Deep divisions have emerged within the profession on new measures to enable police access to digital devices in criminal cases.
The National Police Chiefs Council and Crown Prosecution Service are introducing standardised consent forms for allowing access to phones and other devices, because of what they describe as inconsistencies in the current approach to explaining why a complainant or witness’s digital device has to be seized.
The form states that only reasonable lines of enquiry will be pursued to avoid unnecessary intrusion. Individuals who refuse consent will be given an opportunity to explain why, and told this could prevent the continuation of an investigation or prosecution.
The Centre for Women’s Justice, founded by solicitor Harriet Wistrich, is working with Big Brother Watch, a civil liberties and privacy group, in a legal challenge to the form. The centre claims the forms will primarily apply to victims of rape, sexual assault and domestic abuse, and that the policy violates the Data Protection Act 2018 and article 8 rights to privacy.
Wistrich said: ‘Most complainants fully understand why disclosure of communications with the defendant is fair and reasonable, but what is not clear is why their past history (including sexual history) should be up for grabs.’
Labour MP Harriet Harman, a solicitor and chair of the joint committee on human rights, told MPs she had been emailed by a young woman who was sexually assaulted by a stranger. Two months after the assault, the woman told Harman, police demanded access to her phone, including social media passwords, photos stretching back to 2011, notes, texts and emails, and a full history of 128 WhatsApp groups. The woman told Harman she felt she was the one on trial.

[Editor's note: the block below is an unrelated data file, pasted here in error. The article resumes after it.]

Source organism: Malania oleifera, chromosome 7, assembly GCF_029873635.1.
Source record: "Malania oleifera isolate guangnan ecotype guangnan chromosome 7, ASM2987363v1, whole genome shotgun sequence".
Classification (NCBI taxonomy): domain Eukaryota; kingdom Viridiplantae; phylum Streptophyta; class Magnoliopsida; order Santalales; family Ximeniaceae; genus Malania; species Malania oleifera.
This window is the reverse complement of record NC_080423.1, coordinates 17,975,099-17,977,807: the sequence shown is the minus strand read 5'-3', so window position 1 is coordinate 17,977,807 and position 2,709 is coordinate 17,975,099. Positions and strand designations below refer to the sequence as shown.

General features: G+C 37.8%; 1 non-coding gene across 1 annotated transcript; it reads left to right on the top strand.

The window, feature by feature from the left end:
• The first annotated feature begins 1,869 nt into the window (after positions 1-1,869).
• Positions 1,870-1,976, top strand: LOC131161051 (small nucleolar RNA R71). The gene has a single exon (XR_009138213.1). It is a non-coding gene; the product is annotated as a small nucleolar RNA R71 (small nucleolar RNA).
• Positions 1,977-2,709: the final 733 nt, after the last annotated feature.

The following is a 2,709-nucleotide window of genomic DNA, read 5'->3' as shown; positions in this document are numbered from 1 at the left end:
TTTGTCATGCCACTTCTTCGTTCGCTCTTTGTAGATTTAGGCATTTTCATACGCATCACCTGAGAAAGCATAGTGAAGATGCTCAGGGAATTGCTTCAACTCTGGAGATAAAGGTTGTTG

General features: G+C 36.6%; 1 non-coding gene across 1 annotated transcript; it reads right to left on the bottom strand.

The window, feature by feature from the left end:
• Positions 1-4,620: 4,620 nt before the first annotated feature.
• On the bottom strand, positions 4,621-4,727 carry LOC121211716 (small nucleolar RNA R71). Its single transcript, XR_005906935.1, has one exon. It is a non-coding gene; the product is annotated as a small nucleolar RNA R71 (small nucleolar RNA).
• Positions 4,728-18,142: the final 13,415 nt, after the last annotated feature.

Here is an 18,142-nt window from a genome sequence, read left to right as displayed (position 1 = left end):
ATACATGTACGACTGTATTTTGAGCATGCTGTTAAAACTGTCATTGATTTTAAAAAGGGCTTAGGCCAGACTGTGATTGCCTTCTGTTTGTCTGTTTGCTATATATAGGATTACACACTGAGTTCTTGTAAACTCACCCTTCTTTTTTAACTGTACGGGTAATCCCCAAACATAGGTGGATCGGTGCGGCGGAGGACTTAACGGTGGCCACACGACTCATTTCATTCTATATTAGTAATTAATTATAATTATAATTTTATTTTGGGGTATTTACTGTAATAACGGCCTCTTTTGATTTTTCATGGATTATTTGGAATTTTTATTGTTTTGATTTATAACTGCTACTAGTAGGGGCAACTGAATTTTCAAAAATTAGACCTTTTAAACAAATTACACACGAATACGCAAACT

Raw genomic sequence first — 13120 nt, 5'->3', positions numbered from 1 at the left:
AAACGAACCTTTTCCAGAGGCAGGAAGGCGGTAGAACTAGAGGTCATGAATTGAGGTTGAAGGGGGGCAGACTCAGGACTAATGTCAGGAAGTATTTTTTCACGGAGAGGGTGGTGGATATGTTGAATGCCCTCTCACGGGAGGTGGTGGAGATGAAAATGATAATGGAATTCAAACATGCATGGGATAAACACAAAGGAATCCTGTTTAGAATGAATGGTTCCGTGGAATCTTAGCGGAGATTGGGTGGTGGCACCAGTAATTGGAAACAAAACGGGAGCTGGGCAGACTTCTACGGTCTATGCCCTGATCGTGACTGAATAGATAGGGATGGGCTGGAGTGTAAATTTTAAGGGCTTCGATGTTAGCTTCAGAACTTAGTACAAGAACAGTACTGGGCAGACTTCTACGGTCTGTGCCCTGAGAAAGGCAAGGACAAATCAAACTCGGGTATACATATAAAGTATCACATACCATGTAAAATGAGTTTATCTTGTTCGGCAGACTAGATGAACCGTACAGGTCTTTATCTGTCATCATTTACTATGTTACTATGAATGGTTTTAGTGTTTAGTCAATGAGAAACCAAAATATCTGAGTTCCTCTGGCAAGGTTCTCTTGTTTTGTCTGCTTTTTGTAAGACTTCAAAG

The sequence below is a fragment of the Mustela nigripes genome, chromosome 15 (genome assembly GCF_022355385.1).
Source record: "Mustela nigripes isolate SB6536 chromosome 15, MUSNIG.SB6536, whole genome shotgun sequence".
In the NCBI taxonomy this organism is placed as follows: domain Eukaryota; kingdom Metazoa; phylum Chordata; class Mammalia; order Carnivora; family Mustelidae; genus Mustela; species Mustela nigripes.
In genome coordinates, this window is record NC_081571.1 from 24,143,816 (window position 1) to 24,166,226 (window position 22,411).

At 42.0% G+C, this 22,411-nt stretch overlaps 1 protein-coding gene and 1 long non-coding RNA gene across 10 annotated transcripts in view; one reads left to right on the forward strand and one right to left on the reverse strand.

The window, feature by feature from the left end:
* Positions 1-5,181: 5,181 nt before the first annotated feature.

Chris Topping, head of actions against public authorities at Liverpool and Manchester firm Broudie Jackson Canter, said the forms ‘appear to be far too widely drafted and potentially give information to the perpetrator which they should never have’.
However London firm BCL Solicitors criminal law specialists Paul Morris and David Hardstaff pointed out that rape and other sexual offences are some of the most difficult cases to investigate, adjudicate and defend. ‘In cases where there can often be so little evidence in addition to the word of the complainant pointing either to the guilt or innocence of a defendant, it is incumbent on investigators to consider every potentially relevant line of enquiry,’ they said.
The Crown Prosecution Service said mobile phone data, or social media activity, would be considered by the police only when relevant. The Youth Justice and Criminal Evidence Act 1999 provides safeguards against complainants being cross-examined on irrelevant sexual history.
Chief constable Nick Ephgrave, the National Police Chiefs Council’s lead for criminal justice, told journalists that senior officers are ‘listening to those who think it’s too heavy-handed, restrictive or putting people off reporting crime’, and that the forms will be kept under review.